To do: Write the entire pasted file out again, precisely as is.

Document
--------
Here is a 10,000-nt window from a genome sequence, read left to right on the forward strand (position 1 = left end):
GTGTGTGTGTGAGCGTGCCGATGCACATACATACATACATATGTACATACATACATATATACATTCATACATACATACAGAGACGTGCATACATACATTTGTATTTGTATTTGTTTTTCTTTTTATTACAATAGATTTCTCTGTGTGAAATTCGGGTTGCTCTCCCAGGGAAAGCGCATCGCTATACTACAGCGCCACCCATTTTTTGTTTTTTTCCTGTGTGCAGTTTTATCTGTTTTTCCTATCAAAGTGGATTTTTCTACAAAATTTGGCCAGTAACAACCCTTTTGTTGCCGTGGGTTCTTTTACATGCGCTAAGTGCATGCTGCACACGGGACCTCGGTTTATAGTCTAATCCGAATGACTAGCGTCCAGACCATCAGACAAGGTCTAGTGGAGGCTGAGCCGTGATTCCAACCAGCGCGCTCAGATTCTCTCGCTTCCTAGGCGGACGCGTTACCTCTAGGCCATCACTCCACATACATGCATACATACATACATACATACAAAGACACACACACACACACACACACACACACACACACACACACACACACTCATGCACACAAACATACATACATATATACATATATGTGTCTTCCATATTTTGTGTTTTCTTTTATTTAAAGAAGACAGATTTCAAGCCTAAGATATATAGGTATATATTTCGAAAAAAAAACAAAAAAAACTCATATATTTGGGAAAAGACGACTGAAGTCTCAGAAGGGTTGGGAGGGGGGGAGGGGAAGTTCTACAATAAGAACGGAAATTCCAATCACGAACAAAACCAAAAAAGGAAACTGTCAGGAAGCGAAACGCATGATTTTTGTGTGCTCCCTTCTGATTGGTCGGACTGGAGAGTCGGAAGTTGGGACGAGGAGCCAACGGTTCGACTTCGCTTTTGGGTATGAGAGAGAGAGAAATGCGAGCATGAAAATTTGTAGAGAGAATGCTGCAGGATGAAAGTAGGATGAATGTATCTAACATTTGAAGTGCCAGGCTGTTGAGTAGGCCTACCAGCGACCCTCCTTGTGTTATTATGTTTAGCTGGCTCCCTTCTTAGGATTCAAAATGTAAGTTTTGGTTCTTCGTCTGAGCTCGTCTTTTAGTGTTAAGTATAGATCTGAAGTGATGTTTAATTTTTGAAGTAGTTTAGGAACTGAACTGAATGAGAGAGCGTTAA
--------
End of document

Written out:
Here is a 10,000-nt window from a genome sequence, read left to right on the forward strand (position 1 = left end):
GTGTGTGTGTGAGCGTGCCGATGCACATACATACATACATATGTACATACATACATATATACATTCATACATACATACAGAGACGTGCATACATACATTTGTATTTGTATTTGTTTTTCTTTTTATTACAATAGATTTCTCTGTGTGAAATTCGGGTTGCTCTCCCAGGGAAAGCGCATCGCTATACTACAGCGCCACCCATTTTTTGTTTTTTTCCTGTGTGCAGTTTTATCTGTTTTTCCTATCAAAGTGGATTTTTCTACAAAATTTGGCCAGTAACAACCCTTTTGTTGCCGTGGGTTCTTTTACATGCGCTAAGTGCATGCTGCACACGGGACCTCGGTTTATAGTCTAATCCGAATGACTAGCGTCCAGACCATCAGACAAGGTCTAGTGGAGGCTGAGCCGTGATTCCAACCAGCGCGCTCAGATTCTCTCGCTTCCTAGGCGGACGCGTTACCTCTAGGCCATCACTCCACATACATGCATACATACATACATACATACAAAGACACACACACACACACACACACACACACACACACACACACACACACTCATGCACACAAACATACATACATATATACATATATGTGTCTTCCATATTTTGTGTTTTCTTTTATTTAAAGAAGACAGATTTCAAGCCTAAGATATATAGGTATATATTTCGAAAAAAAAACAAAAAAAACTCATATATTTGGGAAAAGACGACTGAAGTCTCAGAAGGGTTGGGAGGGGGGGAGGGGAAGTTCTACAATAAGAACGGAAATTCCAATCACGAACAAAACCAAAAAAGGAAACTGTCAGGAAGCGAAACGCATGATTTTTGTGTGCTCCCTTCTGATTGGTCGGACTGGAGAGTCGGAAGTTGGGACGAGGAGCCAACGGTTCGACTTCGCTTTTGGGTATGAGAGAGAGAGAAATGCGAGCATGAAAATTTGTAGAGAGAATGCTGCAGGATGAAAGTAGGATGAATGTATCTAACATTTGAAGTGCCAGGCTGTTGAGTAGGCCTACCAGCGACCCTCCTTGTGTTATTATGTTTAGCTGGCTCCCTTCTTAGGATTCAAAATGTAAGTTTTGGTTCTTCGTCTGAGCTCGTCTTTTAGTGTTAAGTATAGATCTGAAGTGATGTTTAATTTTTGAAGTAGTTTAGGAACTGAACTGAATGAGAGAGCGTTAA